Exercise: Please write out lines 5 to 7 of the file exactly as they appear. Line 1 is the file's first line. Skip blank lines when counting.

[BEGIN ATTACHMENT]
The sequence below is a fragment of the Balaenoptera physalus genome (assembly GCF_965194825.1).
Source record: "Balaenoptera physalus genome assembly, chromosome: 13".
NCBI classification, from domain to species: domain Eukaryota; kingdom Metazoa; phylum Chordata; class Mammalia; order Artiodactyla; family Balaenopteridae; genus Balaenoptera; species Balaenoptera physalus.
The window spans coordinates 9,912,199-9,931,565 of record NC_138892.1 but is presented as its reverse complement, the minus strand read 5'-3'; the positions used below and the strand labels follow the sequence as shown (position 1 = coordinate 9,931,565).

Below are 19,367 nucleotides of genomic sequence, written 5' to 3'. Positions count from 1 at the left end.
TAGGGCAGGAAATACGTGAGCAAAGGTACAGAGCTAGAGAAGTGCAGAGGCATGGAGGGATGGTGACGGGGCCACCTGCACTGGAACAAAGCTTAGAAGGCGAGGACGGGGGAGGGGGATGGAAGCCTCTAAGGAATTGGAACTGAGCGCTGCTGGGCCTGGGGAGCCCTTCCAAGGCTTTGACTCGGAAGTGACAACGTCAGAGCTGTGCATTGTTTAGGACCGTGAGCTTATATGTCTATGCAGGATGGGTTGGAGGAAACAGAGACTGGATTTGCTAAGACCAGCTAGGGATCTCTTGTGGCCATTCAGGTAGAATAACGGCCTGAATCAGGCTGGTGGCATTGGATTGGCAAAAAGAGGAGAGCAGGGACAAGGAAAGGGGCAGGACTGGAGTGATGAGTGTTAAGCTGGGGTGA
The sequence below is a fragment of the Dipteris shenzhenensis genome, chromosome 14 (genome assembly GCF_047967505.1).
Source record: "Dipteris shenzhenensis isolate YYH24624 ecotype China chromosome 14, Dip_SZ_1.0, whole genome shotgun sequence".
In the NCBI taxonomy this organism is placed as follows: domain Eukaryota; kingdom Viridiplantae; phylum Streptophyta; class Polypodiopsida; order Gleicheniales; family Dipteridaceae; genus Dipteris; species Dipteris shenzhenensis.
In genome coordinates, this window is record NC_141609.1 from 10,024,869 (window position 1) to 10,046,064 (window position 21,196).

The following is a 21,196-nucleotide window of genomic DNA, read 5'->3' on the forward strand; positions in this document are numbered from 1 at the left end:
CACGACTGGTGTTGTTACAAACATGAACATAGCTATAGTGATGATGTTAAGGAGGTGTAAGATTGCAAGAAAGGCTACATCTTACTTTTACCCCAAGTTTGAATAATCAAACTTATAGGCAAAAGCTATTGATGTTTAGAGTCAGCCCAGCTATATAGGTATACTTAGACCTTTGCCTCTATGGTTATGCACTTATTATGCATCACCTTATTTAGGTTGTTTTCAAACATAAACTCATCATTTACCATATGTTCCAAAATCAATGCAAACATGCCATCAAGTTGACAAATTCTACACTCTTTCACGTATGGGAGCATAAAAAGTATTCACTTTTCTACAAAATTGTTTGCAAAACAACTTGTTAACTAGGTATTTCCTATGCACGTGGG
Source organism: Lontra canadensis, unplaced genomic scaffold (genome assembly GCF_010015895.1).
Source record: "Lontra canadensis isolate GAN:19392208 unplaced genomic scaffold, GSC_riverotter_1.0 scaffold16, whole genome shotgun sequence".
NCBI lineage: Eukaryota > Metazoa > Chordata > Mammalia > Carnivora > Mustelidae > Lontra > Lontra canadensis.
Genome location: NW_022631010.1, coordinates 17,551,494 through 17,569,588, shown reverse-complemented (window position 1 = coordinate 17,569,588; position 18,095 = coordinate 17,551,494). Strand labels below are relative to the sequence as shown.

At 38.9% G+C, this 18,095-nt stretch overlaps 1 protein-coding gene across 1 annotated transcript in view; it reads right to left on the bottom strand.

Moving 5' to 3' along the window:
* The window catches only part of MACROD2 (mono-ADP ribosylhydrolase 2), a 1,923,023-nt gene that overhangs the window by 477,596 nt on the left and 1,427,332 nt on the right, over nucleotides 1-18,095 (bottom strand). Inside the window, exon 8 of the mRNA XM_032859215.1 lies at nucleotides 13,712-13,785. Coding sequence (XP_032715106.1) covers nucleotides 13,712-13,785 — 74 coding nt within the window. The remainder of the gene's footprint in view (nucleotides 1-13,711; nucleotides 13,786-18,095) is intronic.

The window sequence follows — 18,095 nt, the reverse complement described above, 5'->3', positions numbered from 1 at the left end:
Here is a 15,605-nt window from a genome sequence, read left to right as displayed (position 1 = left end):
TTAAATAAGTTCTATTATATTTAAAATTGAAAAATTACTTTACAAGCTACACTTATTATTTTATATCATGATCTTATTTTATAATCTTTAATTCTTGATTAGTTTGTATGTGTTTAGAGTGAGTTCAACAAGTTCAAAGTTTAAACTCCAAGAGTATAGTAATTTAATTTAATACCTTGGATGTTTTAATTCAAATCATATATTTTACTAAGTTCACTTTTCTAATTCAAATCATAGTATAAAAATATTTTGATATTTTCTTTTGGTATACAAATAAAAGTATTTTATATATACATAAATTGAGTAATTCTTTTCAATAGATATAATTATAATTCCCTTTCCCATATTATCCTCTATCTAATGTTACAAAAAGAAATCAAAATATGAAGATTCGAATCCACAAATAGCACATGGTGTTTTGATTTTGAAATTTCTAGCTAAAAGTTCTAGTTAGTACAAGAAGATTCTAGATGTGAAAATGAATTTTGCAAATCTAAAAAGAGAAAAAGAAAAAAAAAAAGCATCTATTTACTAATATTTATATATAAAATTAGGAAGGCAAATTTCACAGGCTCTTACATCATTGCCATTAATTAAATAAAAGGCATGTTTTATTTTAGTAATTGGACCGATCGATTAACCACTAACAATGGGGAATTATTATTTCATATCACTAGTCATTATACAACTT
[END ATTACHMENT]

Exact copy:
Below are 19,367 nucleotides of genomic sequence, written 5' to 3'. Positions count from 1 at the left end.
TAGGGCAGGAAATACGTGAGCAAAGGTACAGAGCTAGAGAAGTGCAGAGGCATGGAGGGATGGTGACGGGGCCACCTGCACTGGAACAAAGCTTAGAAGGCGAGGACGGGGGAGGGGGATGGAAGCCTCTAAGGAATTGGAACTGAGCGCTGCTGGGCCTGGGGAGCCCTTCCAAGGCTTTGACTCGGAAGTGACAACGTCAGAGCTGTGCATTGTTTAGGACCGTGAGCTTATATGTCTATGCAGGATGGGTTGGAGGAAACAGAGACTGGATTTGCTAAGACCAGCTAGGGATCTCTTGTGGCCATTCAGGTAGAATAACGGCCTGAATCAGGCTGGTGGCATTGGATTGGCAAAAAGAGGAGAGCAGGGACAAGGAAAGGGGCAGGACTGGAGTGATGAGTGTTAAGCTGGGGTGA
The sequence below is a fragment of the Dipteris shenzhenensis genome, chromosome 14 (genome assembly GCF_047967505.1).